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186. Holding together (III)

Totalitarianism is always an accusation thrown around political discussion, everyone is totalitarian—liberal totalitarians, Muslim totalitarians, Marxist totalitarians. Yet the term has a specific technical meaning: it is, per Arendt, a new political category; an addition to Aristotle’s democracy, tyranny, oligarchy, and so on. What distinguishes totalitarianism from mere tyranny is that it attempts to reorganise the private space—particularly the home and family. The tyrant makes bad laws; he is selfish, he plunders the treasury: he is the typical African dictator. He has no interest in what people say in pubs or at home, so long as it is not about him; he has few, if any, ideas beyond his own power—he is a creature of whim.

The totalitarian includes all the characteristics of the tyrant but wants to reorganise behind the curtain: he is interested in the family, the pub, and the club. The totalitarian is interested in your children. This comes about because the tyrant is a perversion of the king: the good king loves glory and honour, the tyrant takes this too far; he demands the respect that can only be won through virtuous action. The totalitarian is, by contrast, a perverted priest—or, in our day, an intellectual. He seems more harmless than the tyrant; he is often, as with Lenin, an apparently innocuous scribbler.

The totalitarian will strip away the wings of the polity: there will be no place to retreat; and without a retreat, there is no play—everything becomes a stage, even the props in the back. A man no longer puts on a mask to go to the agora or the assembly to trade or discuss laws; he has no place to rest from the public act. He is stripped of persona—not unlike the schizophrenic—and no longer master of his home or business, occupations that should be the microcosm of royalty: a little kingdom within the kingdom. Women and children become political; everything is political now, since there is no division between what is public and private. The total surveillance state reflects this aspiration; no secret conversations between friends and family, no place to utter frank words. Nothing ever really happens in a totalitarian state, because there is no stage to act on; everything becomes a forced performance.

Totalitarianism exists by degrees, just like liberty and democracy; even North Korea has some liberty, except it is liberty for a few families and not the nation. Similarly, the West today is on the totalitarian spectrum. Totalitarianism emerges from the application of the scientific worldview to society; a view that aspires to the systematisation of knowledge, not organic growth. Totalitarians are not always friends of science, but they come about when priest-intellectuals adopt a scientific stance towards society that is not really possible; there is no control experiment for policy or tradition—a tradition is an experiment over thousands of years. Yet the totalitarian believes it is possible to ape science in society.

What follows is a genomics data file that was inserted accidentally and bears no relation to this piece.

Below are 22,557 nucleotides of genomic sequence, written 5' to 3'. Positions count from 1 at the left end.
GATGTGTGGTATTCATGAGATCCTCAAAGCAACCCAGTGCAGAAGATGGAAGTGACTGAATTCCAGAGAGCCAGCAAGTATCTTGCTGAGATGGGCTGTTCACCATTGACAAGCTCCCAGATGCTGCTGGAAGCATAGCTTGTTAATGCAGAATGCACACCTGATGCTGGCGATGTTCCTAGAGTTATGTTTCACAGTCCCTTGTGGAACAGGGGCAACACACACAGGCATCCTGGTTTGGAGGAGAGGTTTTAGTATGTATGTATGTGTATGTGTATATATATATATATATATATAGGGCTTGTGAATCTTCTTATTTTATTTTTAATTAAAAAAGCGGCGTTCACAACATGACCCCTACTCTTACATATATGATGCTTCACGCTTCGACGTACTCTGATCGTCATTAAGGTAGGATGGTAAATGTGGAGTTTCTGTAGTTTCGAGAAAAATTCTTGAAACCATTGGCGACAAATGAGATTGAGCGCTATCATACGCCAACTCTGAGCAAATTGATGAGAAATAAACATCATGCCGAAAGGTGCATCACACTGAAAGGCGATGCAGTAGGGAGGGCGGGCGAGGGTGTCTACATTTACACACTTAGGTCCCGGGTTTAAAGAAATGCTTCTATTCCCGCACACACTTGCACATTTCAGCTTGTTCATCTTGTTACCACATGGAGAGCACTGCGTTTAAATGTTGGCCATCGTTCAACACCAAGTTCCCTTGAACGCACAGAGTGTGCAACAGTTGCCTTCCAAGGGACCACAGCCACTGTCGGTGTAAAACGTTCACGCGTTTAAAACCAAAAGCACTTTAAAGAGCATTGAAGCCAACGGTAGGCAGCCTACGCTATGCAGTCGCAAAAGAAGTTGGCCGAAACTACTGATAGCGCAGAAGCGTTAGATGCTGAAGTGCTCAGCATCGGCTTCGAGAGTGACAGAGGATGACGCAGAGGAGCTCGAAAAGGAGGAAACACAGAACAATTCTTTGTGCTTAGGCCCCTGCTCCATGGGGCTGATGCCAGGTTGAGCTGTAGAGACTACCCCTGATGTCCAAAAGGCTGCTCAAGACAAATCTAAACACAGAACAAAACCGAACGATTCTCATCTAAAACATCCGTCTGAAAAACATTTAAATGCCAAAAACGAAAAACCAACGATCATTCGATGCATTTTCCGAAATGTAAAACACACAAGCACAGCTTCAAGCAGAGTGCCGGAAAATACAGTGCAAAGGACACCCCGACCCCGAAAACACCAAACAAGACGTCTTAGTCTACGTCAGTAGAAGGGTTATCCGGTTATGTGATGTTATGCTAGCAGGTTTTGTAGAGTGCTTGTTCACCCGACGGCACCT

We see totalitarianism in the West’s hegemonic progressive ideology: there is a conceit among ideologists for feminism and LGBT that the private space between men and women—the existence of these categories—can be rearranged; divorce and abortion liquidate the family, so there is no retreat there; and the general “scientific” sensibility encourages politicians and bureaucrats to think of society as a subject for total organisation; even in business, due to equalities legislation, a person cannot employ whom they wish—the little kingdom is no more. It is not as bad as the USSR, but the instruments of mass surveillance, Alexa or Facebook, are already in place, better than the Stasi. It would take a flip of a switch to police ideological conformity down to the living room—instant collapse of the private realm. And, during Covid-19, it has been demonstrated that Western states can impose mass house arrest—a technical innovation. Totalitarianism is here, if only as a sensibility—it is, in fact, the normal sensibility for educated people in the West.


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